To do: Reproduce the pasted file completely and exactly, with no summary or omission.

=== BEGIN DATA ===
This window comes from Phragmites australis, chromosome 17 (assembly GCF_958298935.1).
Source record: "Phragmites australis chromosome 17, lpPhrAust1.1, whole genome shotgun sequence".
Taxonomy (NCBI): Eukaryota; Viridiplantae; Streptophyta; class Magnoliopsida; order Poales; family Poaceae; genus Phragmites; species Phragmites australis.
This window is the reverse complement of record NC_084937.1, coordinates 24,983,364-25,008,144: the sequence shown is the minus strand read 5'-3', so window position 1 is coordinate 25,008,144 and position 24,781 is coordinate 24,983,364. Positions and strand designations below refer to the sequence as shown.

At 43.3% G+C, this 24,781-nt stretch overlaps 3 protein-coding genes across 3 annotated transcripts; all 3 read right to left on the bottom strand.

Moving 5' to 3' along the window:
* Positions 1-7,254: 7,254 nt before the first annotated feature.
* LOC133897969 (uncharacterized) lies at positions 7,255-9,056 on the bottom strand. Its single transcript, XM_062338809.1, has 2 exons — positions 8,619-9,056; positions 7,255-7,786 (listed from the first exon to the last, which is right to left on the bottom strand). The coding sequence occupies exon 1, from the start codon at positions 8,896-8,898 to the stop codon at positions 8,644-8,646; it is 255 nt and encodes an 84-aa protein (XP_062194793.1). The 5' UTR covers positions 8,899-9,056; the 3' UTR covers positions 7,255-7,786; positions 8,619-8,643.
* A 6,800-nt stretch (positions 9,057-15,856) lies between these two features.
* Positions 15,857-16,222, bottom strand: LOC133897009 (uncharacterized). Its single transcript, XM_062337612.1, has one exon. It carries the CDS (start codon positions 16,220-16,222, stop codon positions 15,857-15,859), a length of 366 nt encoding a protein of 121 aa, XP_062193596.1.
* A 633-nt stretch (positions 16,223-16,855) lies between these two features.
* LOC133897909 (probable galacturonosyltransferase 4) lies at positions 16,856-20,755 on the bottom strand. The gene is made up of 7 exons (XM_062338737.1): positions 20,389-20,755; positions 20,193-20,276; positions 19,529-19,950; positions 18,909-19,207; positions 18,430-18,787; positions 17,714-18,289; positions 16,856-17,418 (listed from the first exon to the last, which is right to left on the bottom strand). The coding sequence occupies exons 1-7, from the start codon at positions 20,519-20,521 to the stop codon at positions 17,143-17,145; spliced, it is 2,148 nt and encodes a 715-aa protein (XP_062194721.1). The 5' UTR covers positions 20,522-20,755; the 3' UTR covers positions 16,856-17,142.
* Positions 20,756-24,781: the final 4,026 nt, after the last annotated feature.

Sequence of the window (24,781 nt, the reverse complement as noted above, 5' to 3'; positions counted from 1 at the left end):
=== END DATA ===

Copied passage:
This window comes from Phragmites australis, chromosome 17 (assembly GCF_958298935.1).
Source record: "Phragmites australis chromosome 17, lpPhrAust1.1, whole genome shotgun sequence".
Taxonomy (NCBI): Eukaryota; Viridiplantae; Streptophyta; class Magnoliopsida; order Poales; family Poaceae; genus Phragmites; species Phragmites australis.
This window is the reverse complement of record NC_084937.1, coordinates 24,983,364-25,008,144: the sequence shown is the minus strand read 5'-3', so window position 1 is coordinate 25,008,144 and position 24,781 is coordinate 24,983,364. Positions and strand designations below refer to the sequence as shown.

At 43.3% G+C, this 24,781-nt stretch overlaps 3 protein-coding genes across 3 annotated transcripts; all 3 read right to left on the bottom strand.

Moving 5' to 3' along the window:
* Positions 1-7,254: 7,254 nt before the first annotated feature.
* LOC133897969 (uncharacterized) lies at positions 7,255-9,056 on the bottom strand. Its single transcript, XM_062338809.1, has 2 exons — positions 8,619-9,056; positions 7,255-7,786 (listed from the first exon to the last, which is right to left on the bottom strand). The coding sequence occupies exon 1, from the start codon at positions 8,896-8,898 to the stop codon at positions 8,644-8,646; it is 255 nt and encodes an 84-aa protein (XP_062194793.1). The 5' UTR covers positions 8,899-9,056; the 3' UTR covers positions 7,255-7,786; positions 8,619-8,643.
* A 6,800-nt stretch (positions 9,057-15,856) lies between these two features.
* Positions 15,857-16,222, bottom strand: LOC133897009 (uncharacterized). Its single transcript, XM_062337612.1, has one exon. It carries the CDS (start codon positions 16,220-16,222, stop codon positions 15,857-15,859), a length of 366 nt encoding a protein of 121 aa, XP_062193596.1.
* A 633-nt stretch (positions 16,223-16,855) lies between these two features.
* LOC133897909 (probable galacturonosyltransferase 4) lies at positions 16,856-20,755 on the bottom strand. The gene is made up of 7 exons (XM_062338737.1): positions 20,389-20,755; positions 20,193-20,276; positions 19,529-19,950; positions 18,909-19,207; positions 18,430-18,787; positions 17,714-18,289; positions 16,856-17,418 (listed from the first exon to the last, which is right to left on the bottom strand). The coding sequence occupies exons 1-7, from the start codon at positions 20,519-20,521 to the stop codon at positions 17,143-17,145; spliced, it is 2,148 nt and encodes a 715-aa protein (XP_062194721.1). The 5' UTR covers positions 20,522-20,755; the 3' UTR covers positions 16,856-17,142.
* Positions 20,756-24,781: the final 4,026 nt, after the last annotated feature.

Sequence of the window (24,781 nt, the reverse complement as noted above, 5' to 3'; positions counted from 1 at the left end):